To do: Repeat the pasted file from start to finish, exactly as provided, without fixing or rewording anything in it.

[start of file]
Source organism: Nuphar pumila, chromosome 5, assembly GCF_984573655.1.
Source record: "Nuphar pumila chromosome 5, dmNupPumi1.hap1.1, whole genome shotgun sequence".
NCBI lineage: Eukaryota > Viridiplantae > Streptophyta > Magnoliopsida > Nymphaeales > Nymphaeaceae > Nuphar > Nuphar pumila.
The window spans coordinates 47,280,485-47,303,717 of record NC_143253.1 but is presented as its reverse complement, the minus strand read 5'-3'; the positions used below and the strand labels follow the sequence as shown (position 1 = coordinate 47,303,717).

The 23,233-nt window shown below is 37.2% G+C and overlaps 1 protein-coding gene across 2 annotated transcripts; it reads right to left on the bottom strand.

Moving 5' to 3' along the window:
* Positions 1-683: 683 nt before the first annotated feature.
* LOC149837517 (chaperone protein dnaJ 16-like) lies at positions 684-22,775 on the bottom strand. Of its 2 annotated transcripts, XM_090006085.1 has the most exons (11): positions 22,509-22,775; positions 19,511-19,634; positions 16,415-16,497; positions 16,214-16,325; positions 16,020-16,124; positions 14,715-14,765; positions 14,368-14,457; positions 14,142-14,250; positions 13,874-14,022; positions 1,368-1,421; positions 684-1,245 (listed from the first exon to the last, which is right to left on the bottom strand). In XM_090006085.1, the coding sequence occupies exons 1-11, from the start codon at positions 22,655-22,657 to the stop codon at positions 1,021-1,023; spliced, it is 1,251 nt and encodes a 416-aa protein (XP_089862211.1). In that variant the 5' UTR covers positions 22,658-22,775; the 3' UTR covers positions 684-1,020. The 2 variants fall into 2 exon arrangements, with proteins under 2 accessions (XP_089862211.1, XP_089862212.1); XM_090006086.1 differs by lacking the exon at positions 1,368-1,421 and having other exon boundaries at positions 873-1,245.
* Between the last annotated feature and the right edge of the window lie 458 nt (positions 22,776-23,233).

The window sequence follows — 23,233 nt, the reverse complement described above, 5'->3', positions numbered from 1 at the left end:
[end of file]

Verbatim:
Source organism: Nuphar pumila, chromosome 5, assembly GCF_984573655.1.
Source record: "Nuphar pumila chromosome 5, dmNupPumi1.hap1.1, whole genome shotgun sequence".
NCBI lineage: Eukaryota > Viridiplantae > Streptophyta > Magnoliopsida > Nymphaeales > Nymphaeaceae > Nuphar > Nuphar pumila.
The window spans coordinates 47,280,485-47,303,717 of record NC_143253.1 but is presented as its reverse complement, the minus strand read 5'-3'; the positions used below and the strand labels follow the sequence as shown (position 1 = coordinate 47,303,717).

The 23,233-nt window shown below is 37.2% G+C and overlaps 1 protein-coding gene across 2 annotated transcripts; it reads right to left on the bottom strand.

Moving 5' to 3' along the window:
* Positions 1-683: 683 nt before the first annotated feature.
* LOC149837517 (chaperone protein dnaJ 16-like) lies at positions 684-22,775 on the bottom strand. Of its 2 annotated transcripts, XM_090006085.1 has the most exons (11): positions 22,509-22,775; positions 19,511-19,634; positions 16,415-16,497; positions 16,214-16,325; positions 16,020-16,124; positions 14,715-14,765; positions 14,368-14,457; positions 14,142-14,250; positions 13,874-14,022; positions 1,368-1,421; positions 684-1,245 (listed from the first exon to the last, which is right to left on the bottom strand). In XM_090006085.1, the coding sequence occupies exons 1-11, from the start codon at positions 22,655-22,657 to the stop codon at positions 1,021-1,023; spliced, it is 1,251 nt and encodes a 416-aa protein (XP_089862211.1). In that variant the 5' UTR covers positions 22,658-22,775; the 3' UTR covers positions 684-1,020. The 2 variants fall into 2 exon arrangements, with proteins under 2 accessions (XP_089862211.1, XP_089862212.1); XM_090006086.1 differs by lacking the exon at positions 1,368-1,421 and having other exon boundaries at positions 873-1,245.
* Between the last annotated feature and the right edge of the window lie 458 nt (positions 22,776-23,233).

The window sequence follows — 23,233 nt, the reverse complement described above, 5'->3', positions numbered from 1 at the left end: